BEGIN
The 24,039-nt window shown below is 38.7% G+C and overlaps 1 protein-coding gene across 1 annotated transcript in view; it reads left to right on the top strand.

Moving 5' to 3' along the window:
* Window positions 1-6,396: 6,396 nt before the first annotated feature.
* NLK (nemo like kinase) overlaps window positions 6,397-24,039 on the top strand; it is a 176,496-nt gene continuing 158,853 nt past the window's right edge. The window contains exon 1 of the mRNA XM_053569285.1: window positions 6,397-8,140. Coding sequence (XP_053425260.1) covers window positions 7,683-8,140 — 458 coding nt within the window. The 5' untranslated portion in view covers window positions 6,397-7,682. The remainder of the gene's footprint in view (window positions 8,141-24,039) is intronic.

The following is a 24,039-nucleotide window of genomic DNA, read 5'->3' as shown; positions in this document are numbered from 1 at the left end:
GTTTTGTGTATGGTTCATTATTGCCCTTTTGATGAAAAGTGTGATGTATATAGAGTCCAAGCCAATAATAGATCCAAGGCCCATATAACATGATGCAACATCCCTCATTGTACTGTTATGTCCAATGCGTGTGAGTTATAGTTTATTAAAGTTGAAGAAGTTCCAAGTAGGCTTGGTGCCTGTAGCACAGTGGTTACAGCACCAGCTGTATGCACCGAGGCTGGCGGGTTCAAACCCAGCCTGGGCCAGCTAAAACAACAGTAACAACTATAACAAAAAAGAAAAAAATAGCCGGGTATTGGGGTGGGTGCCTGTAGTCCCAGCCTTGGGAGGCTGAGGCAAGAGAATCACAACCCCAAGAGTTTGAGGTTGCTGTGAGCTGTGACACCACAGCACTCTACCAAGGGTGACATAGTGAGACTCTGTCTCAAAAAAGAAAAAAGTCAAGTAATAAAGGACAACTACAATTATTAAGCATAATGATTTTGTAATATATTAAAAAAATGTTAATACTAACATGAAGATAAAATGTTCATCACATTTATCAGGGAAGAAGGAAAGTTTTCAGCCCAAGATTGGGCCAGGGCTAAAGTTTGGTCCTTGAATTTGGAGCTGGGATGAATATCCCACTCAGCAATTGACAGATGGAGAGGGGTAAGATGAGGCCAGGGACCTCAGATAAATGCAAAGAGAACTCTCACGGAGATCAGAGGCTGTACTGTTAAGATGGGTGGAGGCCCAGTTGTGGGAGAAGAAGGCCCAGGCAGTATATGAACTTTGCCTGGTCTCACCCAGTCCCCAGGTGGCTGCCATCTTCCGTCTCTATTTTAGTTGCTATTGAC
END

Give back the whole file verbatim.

The 24,039-nt window shown below is 38.7% G+C and overlaps 1 protein-coding gene across 1 annotated transcript in view; it reads left to right on the top strand.

Moving 5' to 3' along the window:
* Window positions 1-6,396: 6,396 nt before the first annotated feature.
* NLK (nemo like kinase) overlaps window positions 6,397-24,039 on the top strand; it is a 176,496-nt gene continuing 158,853 nt past the window's right edge. The window contains exon 1 of the mRNA XM_053569285.1: window positions 6,397-8,140. Coding sequence (XP_053425260.1) covers window positions 7,683-8,140 — 458 coding nt within the window. The 5' untranslated portion in view covers window positions 6,397-7,682. The remainder of the gene's footprint in view (window positions 8,141-24,039) is intronic.

The following is a 24,039-nucleotide window of genomic DNA, read 5'->3' as shown; positions in this document are numbered from 1 at the left end:
GTTTTGTGTATGGTTCATTATTGCCCTTTTGATGAAAAGTGTGATGTATATAGAGTCCAAGCCAATAATAGATCCAAGGCCCATATAACATGATGCAACATCCCTCATTGTACTGTTATGTCCAATGCGTGTGAGTTATAGTTTATTAAAGTTGAAGAAGTTCCAAGTAGGCTTGGTGCCTGTAGCACAGTGGTTACAGCACCAGCTGTATGCACCGAGGCTGGCGGGTTCAAACCCAGCCTGGGCCAGCTAAAACAACAGTAACAACTATAACAAAAAAGAAAAAAATAGCCGGGTATTGGGGTGGGTGCCTGTAGTCCCAGCCTTGGGAGGCTGAGGCAAGAGAATCACAACCCCAAGAGTTTGAGGTTGCTGTGAGCTGTGACACCACAGCACTCTACCAAGGGTGACATAGTGAGACTCTGTCTCAAAAAAGAAAAAAGTCAAGTAATAAAGGACAACTACAATTATTAAGCATAATGATTTTGTAATATATTAAAAAAATGTTAATACTAACATGAAGATAAAATGTTCATCACATTTATCAGGGAAGAAGGAAAGTTTTCAGCCCAAGATTGGGCCAGGGCTAAAGTTTGGTCCTTGAATTTGGAGCTGGGATGAATATCCCACTCAGCAATTGACAGATGGAGAGGGGTAAGATGAGGCCAGGGACCTCAGATAAATGCAAAGAGAACTCTCACGGAGATCAGAGGCTGTACTGTTAAGATGGGTGGAGGCCCAGTTGTGGGAGAAGAAGGCCCAGGCAGTATATGAACTTTGCCTGGTCTCACCCAGTCCCCAGGTGGCTGCCATCTTCCGTCTCTATTTTAGTTGCTATTGAC